Perception is a strange thing. Whatever we see in front of us we automatically take to be the truth. Of course, it’s the truth according to our own model of the world around us and is heavily influenced by our own experiences. It’s how we perceive those around us as well as the situations we find ourselves in. So it stands to reason that people around us have the same limitations in what they see, they can’t perceive things in the same way we do.
If different people can have different, but similar, perceptions on the same situation difficulties can arise on ‘what needs to be done’ or ‘whether that situation is something to worry about or not’. Have ever been in a situation where you thought that something needed to be done but someone else argued against it because it wasn’t necessary? “It’ll be alright on the night” springs to mind. What is happening here is a conflict of perceptions. What you see as something that needs to be attended to according to your experiences is something that is of little or no consequence based on that other person’s experiences.
Open and honest dialogue between the two of you ought to be able to overcome this and a common understanding of what you are both viewing is the obvious way forward. But this doesn’t always happen because those life experiences that influence us can be extremely powerful and it takes quite some argument for us to go against what we perceive to be the truth.
In workplace situations this can exhibit itself when senior managers and leaders make decisions that they believe to be true in the face of what appears to be considerable differences of opinion. That leader or senior manager may well have more appropriate life experiences that enable them to make the right call but this can never be assumed. A leader who assumes they can always make the right call just because they are at the ‘top-of-the-shop’ is one who has become blinded by the power of the position they hold.
So what should leaders and managers do if they start to consider that their perceptions may be getting in the way of or hindering performance? Recognizing this is a step in the right direction to becoming a more self-aware leader and this in itself is a step not everyone makes. A leader who acknowledges that different perceptions are at play and wants to do something about it needs to pay particular attention to three activities:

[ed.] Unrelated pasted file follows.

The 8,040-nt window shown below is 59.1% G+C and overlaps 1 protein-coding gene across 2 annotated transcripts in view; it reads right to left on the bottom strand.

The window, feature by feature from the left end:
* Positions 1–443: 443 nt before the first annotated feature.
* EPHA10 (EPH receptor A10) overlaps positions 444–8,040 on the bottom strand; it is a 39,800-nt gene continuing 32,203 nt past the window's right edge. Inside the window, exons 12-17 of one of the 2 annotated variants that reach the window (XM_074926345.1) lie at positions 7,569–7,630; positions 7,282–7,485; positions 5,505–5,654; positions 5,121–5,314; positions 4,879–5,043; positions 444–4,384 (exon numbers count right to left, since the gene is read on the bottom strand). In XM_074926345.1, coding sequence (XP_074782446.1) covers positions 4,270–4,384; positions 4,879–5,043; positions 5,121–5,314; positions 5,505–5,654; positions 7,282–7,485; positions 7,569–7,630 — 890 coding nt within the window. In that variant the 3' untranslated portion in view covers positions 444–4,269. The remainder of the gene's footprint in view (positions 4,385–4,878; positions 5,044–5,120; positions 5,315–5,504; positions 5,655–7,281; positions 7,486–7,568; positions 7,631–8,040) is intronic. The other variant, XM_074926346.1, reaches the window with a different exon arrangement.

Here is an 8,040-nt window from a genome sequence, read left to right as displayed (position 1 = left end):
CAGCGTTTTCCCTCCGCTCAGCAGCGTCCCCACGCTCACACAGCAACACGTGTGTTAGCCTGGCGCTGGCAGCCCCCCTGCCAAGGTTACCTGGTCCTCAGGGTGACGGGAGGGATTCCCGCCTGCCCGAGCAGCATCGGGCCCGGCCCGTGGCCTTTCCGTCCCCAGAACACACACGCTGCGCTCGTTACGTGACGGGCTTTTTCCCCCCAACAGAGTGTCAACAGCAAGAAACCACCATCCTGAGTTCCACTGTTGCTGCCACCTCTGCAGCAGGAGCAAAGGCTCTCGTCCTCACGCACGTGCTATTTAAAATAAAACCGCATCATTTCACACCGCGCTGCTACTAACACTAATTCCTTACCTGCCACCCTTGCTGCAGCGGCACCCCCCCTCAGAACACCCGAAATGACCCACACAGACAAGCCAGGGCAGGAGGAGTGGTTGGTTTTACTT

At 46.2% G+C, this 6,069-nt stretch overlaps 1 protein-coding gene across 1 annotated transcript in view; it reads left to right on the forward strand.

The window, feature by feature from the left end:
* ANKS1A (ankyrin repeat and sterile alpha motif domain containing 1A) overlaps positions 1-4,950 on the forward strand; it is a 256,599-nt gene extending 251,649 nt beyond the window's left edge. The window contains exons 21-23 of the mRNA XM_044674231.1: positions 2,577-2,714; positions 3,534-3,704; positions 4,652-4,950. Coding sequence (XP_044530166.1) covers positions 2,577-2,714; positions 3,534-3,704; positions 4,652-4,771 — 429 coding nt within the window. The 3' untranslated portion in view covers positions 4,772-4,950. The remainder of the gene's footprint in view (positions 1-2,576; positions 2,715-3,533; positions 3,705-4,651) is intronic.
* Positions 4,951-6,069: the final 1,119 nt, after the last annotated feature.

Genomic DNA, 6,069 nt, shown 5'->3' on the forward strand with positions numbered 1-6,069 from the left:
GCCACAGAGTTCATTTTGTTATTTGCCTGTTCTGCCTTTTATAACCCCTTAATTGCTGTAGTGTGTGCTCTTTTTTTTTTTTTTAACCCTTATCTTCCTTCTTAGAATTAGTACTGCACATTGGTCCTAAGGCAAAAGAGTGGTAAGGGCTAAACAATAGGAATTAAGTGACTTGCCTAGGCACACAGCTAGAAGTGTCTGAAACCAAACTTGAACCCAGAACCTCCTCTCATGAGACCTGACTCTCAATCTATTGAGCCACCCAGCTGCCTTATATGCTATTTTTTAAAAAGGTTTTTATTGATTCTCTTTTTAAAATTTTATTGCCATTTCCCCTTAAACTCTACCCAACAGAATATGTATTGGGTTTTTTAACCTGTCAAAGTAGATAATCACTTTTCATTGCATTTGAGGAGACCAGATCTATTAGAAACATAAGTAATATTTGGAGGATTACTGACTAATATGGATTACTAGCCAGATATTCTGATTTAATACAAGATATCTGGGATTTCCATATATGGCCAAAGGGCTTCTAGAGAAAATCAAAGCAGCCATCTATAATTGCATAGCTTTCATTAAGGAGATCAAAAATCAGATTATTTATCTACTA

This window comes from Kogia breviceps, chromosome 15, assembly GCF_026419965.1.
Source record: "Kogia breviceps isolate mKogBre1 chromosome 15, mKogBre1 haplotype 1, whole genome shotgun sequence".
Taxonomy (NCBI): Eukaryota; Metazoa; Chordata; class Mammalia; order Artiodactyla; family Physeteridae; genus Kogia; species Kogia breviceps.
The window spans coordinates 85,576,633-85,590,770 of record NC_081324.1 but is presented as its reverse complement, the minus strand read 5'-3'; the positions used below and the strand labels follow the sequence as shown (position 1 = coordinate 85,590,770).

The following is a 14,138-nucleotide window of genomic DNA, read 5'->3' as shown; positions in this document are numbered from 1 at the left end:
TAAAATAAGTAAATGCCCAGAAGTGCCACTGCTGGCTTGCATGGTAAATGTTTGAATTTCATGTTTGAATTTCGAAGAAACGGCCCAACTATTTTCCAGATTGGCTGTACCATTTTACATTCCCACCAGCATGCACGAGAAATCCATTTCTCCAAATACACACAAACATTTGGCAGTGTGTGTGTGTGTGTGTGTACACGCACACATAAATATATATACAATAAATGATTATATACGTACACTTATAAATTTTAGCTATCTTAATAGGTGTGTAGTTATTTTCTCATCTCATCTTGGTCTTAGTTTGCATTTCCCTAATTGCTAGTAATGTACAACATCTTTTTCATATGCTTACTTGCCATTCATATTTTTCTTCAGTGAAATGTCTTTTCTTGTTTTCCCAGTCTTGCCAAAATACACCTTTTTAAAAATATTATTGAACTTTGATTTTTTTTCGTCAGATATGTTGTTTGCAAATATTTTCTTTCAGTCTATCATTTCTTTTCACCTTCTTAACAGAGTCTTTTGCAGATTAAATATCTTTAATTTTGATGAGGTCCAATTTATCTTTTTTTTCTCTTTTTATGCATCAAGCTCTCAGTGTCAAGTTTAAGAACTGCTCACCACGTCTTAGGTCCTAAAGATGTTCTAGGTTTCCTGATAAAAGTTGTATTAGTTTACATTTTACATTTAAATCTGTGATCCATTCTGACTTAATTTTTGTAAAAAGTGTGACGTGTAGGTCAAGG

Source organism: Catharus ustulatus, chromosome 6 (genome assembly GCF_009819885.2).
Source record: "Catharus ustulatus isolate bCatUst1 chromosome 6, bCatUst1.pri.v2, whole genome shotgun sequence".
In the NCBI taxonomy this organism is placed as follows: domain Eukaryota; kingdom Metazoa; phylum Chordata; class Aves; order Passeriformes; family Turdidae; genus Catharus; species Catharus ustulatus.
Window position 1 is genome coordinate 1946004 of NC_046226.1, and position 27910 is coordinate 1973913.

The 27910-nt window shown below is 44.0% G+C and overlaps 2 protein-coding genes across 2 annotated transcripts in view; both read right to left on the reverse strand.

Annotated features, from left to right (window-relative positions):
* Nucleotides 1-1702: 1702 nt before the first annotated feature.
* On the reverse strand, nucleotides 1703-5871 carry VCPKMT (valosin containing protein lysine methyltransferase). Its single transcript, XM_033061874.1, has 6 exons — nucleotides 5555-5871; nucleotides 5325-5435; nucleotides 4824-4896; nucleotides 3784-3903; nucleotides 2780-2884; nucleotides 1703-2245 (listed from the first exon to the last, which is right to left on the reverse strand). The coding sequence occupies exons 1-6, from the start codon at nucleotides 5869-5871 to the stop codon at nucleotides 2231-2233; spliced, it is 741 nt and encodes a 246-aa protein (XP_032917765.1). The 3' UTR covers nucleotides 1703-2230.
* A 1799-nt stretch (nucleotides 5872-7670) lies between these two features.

In any interactions with others or when observing situations from afar you need to see how people react to you and to others around them. Immediate reactions in terms of facial expressions, answers to questions, body language will all tell you something. Reactions coming later such as e-mails, phone calls, other meetings all tell you something about the impact you had.
As well as observing the impact you are having on those around you why not simply ask people? This is the principle of 360° feedback but you need a more fluid response and not something that happens only occasionally and has a built in formality to it that often puts people off.
It is possible to ask outright and this certainly works with those who know you well. For others asking questions such as “How did you see that situation?” or “With your experience, what would you suggest?” allow you to uncover the different perceptions at play in your business or team.
Remember that if you are in a position of authority people who work for you may feel uneasy (to start with at least) saying exactly what they think and may tell you what they think you want to hear.
Your own self-awareness will only develop if you take time to reflect on what you are observing and what people are telling you. Are the reactions to what you do and what you say what you expect? Is what you are seeing when watching others respond to things you have said or done in line with your expectations? When you are talking with people and uncovering their perceptions on shared situations or incidents is there that much of a difference or are there very different views. It’s not possible to treat each of the situations you’ve experienced one at a time. You need to consider them as a whole – what is a week’s worth or a month’s worth of interactions telling you?
Over time you will build an ever-improving picture of how others perceive you and in doing so you will be better placed to appreciate how others will respond to you. This may not change the decisions you ultimately make but your confidence in having made the best decision will increase. And if there are difficulties arising you will be better placed to recognize them.